In 1959, Alfred Hitchcock came across a novel by Robert Bloch, called Psycho. The novel was loosely based on the crimes of Ed Gein, the infamous grave robber and murder that shocked America in the mid 1950s. Hitchcock enlisted Joseph Stefano, and together they developed it into a screenplay. Hitchcock took the directors chair and Psycho found its way to cinema screens on 16th June 1960. Where is was met with excellent box office success and overwhelmingly positive reviews.
So, what makes Psycho so outstanding? First, don’t be fooled by the slightly jumpy opening credits, this is deliberate. The jittery, jagged words mirror the unstable mind of Norman Bates. This referencing of his mental state is also apparently in Bernard Herrmann’s soundtrack, which is genuinely uncomfortable. It somehow blends seamlessly into the movie while simultaneously being impossible to ignore. Once the movie starts the production quality becomes sleek and professional. Deliberately shot in black and white, in a time when most films were in colour, the picture is sharp and polished, and as the film progresses, it becomes clear that it could never have been shot in colour. It was a story meant to be told in black and white. Finally, the acting is first-rate, and though there was no question that Anthony Perkins was a world-class actor before Psycho, his performance as Norman Bates; both beautifully creepy and terrifyingly charming, and is easily the best of his career.
Psycho holds claim to one of the most iconic scenes in cinema; the shower scene. It took 77 different camera angles, 90 splices, over 50 cuts and a 7 days to make the 3 minute scene. It is one of those markers in cinematic history that destroyed conventional barriers of the time. Overall, Psycho was unpredictable, which on a subconscious level made people feel unsafe, but more than that, it crawled under the skin of its audience because it was believable. Along with North by Northwest, Psycho established Hitchcock as the most influential filmmaker of all time and, more significantly, gave birth of two new horror sub-genres; psychological horror and slasher films.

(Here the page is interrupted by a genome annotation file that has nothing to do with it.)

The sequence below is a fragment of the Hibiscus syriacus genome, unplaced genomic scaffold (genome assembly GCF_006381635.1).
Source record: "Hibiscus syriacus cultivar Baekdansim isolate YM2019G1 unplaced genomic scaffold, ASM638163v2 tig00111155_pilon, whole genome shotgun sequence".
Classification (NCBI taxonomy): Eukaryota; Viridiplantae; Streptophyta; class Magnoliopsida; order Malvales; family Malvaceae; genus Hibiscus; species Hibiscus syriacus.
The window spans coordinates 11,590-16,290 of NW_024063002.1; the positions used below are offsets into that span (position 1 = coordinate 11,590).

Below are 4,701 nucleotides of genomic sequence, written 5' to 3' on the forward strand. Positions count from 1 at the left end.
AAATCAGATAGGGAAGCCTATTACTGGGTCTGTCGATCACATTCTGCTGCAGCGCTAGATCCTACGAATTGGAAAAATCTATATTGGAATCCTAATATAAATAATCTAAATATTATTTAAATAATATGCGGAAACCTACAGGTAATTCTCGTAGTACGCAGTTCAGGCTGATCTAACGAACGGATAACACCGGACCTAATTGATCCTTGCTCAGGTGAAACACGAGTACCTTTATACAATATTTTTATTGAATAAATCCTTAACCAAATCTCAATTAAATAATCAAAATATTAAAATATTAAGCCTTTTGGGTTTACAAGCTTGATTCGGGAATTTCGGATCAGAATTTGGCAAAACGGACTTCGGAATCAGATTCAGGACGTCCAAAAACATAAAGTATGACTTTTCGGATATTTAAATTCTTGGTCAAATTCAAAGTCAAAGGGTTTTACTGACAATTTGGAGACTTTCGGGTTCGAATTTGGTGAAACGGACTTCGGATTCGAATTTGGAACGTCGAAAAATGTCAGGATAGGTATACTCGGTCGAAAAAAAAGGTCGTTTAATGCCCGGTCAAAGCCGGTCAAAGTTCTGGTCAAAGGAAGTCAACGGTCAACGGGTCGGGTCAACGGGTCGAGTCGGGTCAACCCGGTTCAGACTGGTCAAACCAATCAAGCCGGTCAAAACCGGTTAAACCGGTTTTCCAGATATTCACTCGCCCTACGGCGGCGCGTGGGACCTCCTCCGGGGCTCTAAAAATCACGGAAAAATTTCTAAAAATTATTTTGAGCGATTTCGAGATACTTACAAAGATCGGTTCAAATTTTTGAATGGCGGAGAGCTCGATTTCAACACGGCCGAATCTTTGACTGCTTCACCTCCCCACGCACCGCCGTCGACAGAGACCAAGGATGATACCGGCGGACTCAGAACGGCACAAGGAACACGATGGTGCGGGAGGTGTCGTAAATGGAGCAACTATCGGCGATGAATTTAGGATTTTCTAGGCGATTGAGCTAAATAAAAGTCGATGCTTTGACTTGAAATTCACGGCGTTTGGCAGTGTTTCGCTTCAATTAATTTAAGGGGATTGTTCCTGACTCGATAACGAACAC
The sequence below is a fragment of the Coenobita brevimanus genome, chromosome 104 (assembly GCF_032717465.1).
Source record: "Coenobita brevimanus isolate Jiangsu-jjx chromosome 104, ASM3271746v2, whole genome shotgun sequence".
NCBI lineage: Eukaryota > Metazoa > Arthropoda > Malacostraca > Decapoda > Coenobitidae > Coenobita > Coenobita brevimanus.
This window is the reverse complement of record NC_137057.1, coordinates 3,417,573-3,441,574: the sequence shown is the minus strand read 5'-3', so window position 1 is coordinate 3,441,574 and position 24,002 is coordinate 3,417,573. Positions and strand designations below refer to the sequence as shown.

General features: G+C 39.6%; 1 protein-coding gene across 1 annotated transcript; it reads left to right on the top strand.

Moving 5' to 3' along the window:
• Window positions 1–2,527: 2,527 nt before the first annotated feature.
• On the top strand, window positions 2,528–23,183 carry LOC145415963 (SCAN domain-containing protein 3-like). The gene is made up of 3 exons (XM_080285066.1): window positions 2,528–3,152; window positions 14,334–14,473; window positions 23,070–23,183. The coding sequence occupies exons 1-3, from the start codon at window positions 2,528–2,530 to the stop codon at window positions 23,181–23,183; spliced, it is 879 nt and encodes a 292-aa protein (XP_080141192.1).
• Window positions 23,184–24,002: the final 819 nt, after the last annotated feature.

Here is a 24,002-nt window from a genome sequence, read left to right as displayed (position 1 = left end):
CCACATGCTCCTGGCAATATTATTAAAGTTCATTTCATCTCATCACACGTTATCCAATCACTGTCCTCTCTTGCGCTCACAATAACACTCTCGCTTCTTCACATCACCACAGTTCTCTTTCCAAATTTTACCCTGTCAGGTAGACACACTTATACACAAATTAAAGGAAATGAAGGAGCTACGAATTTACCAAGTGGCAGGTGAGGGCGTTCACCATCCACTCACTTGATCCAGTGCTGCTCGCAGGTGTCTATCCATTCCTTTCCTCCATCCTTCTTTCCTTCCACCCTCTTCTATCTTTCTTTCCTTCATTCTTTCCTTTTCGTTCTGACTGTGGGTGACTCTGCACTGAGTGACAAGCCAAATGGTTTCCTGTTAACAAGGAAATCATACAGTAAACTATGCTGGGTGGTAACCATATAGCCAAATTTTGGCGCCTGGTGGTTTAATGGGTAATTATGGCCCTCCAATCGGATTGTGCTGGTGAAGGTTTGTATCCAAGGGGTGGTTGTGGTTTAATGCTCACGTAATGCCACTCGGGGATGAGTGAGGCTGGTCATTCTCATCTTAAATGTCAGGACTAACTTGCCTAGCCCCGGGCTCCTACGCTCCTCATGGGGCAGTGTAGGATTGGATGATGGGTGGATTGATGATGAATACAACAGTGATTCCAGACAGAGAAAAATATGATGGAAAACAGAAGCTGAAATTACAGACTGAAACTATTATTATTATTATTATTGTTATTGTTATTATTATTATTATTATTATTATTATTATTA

Although not a reflection on the film itself, Hitchcock did some brilliant promotional work before Psycho’s mainstream release, including a 6 minute trailer to introduce the film and a short, to the point radio ad that ended with loud woman’s scream. Also, Hitchcock brought up as many of the copies of the Psycho novel as he could, to keep the ending as much of secret as possible but, best of all, theaters were supplied with a life-size cardboard cut-out of Hitchcock pointing to his wristwatch with a note from the director saying:
“The manager of this theatre has been instructed at the risk of his life, not to admit to the theatre any persons after the picture starts. Any spurious attempts to enter by side doors, fire escapes or ventilating shafts will be met by force. The entire objective of this extraordinary policy, of course, is to help you enjoy PSYCHO more. Alfred Hitchcock”